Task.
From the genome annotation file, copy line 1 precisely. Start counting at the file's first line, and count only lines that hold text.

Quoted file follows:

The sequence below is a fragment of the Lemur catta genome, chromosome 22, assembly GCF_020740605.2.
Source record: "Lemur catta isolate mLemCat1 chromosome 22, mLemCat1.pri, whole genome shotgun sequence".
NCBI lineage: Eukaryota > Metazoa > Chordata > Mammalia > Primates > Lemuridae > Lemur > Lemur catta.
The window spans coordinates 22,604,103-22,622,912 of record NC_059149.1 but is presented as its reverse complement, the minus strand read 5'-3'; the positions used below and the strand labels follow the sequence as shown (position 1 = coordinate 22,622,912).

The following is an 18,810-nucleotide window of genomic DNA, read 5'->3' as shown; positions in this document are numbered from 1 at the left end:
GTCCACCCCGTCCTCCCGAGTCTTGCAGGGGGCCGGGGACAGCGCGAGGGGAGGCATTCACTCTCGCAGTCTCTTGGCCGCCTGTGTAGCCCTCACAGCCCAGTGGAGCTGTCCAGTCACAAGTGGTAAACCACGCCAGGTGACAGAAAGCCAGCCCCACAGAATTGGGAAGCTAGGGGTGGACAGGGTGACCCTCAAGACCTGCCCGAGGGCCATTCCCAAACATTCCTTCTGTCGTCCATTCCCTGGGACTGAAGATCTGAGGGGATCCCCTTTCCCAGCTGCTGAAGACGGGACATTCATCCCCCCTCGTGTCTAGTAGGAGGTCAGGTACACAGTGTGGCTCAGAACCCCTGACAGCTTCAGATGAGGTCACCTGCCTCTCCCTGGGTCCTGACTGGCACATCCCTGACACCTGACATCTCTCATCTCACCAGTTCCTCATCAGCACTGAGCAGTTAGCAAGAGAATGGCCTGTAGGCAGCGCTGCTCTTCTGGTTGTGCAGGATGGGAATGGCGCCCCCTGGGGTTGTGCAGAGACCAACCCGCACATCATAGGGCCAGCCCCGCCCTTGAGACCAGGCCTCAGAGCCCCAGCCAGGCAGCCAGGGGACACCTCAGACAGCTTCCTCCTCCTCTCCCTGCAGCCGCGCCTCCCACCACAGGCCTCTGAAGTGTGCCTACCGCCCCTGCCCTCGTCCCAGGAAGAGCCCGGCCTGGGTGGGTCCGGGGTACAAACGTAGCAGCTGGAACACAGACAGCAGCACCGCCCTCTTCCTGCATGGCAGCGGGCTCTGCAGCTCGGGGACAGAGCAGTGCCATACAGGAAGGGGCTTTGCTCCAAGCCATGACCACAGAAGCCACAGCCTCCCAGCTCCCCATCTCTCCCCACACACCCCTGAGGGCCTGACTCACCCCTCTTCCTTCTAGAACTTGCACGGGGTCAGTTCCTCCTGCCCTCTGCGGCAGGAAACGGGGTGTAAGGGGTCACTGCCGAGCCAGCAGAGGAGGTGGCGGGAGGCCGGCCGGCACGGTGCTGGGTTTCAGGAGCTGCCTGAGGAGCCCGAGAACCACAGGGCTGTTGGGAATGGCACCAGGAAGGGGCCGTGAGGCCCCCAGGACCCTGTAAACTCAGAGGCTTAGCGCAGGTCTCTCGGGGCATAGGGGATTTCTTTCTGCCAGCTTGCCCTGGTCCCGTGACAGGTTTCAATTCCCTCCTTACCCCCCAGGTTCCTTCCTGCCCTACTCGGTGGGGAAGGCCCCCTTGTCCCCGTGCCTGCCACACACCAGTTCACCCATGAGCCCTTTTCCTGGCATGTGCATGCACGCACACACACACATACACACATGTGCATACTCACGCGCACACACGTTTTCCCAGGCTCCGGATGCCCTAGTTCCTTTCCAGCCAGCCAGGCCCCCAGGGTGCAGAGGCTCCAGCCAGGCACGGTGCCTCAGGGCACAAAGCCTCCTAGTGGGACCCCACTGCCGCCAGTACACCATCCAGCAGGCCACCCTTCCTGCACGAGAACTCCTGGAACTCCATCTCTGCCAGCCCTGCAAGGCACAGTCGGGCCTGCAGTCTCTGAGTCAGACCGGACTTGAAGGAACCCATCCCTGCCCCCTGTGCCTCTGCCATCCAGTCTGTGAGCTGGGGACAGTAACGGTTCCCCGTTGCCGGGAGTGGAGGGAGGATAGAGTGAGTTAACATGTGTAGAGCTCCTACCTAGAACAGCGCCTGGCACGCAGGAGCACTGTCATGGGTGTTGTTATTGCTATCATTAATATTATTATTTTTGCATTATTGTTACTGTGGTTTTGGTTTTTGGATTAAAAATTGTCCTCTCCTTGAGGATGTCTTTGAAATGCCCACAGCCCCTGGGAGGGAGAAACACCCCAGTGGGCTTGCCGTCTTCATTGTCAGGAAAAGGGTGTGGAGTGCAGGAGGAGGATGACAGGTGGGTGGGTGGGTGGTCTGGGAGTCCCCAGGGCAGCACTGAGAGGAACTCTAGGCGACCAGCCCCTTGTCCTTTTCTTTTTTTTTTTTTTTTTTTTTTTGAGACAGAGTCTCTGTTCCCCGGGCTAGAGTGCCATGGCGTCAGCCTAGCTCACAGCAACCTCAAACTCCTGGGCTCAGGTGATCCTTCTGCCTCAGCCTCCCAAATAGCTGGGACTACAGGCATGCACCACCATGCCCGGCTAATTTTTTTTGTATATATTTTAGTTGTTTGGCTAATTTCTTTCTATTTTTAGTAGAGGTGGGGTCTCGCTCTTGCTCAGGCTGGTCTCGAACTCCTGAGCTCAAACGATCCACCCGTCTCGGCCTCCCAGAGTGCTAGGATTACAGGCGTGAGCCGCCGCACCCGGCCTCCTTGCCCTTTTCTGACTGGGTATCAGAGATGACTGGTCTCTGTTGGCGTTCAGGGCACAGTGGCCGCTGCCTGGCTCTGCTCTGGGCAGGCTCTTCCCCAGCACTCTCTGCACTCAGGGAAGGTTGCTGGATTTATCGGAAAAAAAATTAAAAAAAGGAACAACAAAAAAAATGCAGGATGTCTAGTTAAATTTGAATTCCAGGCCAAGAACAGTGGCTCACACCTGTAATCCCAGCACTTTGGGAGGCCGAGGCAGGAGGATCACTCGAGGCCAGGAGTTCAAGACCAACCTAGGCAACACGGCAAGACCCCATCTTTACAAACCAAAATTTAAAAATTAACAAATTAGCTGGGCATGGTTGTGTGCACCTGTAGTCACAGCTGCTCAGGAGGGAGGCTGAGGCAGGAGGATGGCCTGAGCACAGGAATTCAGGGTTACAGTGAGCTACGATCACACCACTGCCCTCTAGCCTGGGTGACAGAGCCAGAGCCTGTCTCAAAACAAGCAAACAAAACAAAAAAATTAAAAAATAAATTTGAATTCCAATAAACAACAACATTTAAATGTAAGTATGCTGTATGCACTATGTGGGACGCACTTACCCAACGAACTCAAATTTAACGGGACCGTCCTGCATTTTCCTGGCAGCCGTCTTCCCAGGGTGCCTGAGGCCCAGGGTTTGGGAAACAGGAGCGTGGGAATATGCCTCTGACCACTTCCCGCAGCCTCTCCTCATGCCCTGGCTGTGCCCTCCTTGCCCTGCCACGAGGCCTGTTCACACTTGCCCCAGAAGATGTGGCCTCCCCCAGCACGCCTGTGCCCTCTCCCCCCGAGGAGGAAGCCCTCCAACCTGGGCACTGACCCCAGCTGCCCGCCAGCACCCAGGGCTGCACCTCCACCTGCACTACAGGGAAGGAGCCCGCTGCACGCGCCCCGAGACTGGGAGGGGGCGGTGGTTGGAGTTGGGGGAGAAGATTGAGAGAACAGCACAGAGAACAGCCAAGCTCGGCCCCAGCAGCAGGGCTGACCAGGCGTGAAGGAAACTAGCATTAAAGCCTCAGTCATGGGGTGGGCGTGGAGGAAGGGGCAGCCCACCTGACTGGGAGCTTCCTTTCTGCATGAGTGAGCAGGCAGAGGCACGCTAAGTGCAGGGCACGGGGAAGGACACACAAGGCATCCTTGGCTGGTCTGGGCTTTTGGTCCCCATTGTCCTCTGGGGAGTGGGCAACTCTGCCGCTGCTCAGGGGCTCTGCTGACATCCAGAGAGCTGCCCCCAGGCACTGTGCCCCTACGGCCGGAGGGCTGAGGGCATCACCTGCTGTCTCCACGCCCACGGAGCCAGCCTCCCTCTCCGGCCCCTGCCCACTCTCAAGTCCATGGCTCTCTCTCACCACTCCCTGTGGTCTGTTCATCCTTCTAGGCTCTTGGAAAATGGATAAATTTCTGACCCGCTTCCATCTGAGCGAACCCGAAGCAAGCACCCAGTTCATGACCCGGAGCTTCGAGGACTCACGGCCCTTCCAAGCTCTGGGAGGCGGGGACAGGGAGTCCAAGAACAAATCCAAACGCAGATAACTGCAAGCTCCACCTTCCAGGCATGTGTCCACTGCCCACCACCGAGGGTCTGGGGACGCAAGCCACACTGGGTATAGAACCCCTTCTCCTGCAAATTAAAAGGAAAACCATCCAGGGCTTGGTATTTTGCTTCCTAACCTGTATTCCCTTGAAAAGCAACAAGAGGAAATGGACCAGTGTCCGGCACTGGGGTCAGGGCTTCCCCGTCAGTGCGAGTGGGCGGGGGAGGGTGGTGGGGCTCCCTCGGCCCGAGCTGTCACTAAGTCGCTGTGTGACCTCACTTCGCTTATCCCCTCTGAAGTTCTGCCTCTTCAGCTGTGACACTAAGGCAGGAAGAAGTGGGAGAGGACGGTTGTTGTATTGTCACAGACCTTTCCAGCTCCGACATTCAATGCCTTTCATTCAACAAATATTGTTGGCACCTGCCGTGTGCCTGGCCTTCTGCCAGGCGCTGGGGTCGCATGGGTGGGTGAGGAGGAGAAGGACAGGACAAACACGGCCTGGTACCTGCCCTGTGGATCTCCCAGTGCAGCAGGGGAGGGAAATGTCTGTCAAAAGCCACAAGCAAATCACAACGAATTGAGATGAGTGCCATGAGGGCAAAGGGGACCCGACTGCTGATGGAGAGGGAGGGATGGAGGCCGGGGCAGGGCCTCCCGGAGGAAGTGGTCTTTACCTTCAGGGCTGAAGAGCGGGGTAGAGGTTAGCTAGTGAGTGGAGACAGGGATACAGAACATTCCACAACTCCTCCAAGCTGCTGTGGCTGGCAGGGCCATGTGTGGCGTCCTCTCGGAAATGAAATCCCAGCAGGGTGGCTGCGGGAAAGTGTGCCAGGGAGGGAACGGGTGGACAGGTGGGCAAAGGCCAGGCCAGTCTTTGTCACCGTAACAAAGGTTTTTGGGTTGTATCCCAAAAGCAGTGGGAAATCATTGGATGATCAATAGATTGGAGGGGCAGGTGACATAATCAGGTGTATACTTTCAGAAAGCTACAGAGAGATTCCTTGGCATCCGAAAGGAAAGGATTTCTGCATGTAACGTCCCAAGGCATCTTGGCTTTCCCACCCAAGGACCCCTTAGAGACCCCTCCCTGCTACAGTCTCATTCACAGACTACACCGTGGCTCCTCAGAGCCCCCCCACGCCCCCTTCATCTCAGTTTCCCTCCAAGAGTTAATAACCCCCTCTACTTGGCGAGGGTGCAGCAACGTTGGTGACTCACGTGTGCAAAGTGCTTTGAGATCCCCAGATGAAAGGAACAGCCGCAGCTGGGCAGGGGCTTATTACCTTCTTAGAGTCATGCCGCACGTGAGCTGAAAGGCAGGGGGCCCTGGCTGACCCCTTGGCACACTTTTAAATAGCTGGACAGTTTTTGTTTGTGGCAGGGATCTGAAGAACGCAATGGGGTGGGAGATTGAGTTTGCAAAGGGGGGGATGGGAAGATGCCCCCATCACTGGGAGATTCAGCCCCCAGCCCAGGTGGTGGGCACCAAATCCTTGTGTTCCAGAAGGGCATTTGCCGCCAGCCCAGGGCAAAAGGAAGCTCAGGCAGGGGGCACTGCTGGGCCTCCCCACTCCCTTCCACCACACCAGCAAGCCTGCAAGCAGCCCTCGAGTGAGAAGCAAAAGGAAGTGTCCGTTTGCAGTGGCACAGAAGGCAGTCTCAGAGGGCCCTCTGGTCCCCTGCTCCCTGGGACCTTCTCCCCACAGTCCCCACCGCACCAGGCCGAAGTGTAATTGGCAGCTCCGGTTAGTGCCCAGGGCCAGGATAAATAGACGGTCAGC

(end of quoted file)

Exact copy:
The sequence below is a fragment of the Lemur catta genome, chromosome 22, assembly GCF_020740605.2.